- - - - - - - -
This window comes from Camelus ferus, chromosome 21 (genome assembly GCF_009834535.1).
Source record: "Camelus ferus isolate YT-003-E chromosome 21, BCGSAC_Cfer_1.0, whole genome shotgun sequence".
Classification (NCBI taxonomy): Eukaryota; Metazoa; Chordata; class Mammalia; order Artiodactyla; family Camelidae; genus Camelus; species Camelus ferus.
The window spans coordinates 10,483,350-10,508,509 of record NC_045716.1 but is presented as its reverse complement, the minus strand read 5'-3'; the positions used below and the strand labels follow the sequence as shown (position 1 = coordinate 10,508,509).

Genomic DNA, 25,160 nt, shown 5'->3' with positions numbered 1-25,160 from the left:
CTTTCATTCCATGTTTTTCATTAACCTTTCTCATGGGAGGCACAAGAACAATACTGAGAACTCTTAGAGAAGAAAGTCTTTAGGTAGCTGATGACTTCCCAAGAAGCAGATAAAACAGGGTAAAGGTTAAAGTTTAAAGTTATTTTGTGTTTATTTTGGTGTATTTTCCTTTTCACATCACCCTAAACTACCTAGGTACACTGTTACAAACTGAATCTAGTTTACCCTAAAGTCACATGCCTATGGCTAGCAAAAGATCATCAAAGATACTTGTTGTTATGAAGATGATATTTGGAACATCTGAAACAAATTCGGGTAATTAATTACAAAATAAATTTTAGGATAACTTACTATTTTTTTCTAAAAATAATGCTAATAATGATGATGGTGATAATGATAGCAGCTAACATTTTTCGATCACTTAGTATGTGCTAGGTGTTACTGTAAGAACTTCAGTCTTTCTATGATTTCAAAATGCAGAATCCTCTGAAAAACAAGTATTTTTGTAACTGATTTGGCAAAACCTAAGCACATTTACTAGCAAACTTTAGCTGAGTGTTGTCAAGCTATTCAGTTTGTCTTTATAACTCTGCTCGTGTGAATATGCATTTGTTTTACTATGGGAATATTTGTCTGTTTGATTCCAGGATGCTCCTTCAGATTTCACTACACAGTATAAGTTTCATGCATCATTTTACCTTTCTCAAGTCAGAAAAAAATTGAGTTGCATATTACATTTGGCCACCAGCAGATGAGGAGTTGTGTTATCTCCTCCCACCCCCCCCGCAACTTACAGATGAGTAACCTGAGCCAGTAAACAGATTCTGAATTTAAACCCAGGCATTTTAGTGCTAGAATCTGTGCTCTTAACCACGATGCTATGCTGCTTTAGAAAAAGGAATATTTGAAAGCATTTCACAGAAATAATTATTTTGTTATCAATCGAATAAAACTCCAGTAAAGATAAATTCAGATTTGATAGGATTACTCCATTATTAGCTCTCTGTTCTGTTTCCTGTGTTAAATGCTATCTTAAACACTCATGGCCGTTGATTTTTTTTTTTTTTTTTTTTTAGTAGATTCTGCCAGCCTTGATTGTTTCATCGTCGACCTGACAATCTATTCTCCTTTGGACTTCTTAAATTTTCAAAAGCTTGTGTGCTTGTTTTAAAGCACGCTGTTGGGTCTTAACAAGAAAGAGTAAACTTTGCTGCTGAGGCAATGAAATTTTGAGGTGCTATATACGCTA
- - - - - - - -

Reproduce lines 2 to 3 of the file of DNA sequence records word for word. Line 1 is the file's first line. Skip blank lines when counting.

Source record: "Camelus ferus isolate YT-003-E chromosome 21, BCGSAC_Cfer_1.0, whole genome shotgun sequence".
Classification (NCBI taxonomy): Eukaryota; Metazoa; Chordata; class Mammalia; order Artiodactyla; family Camelidae; genus Camelus; species Camelus ferus.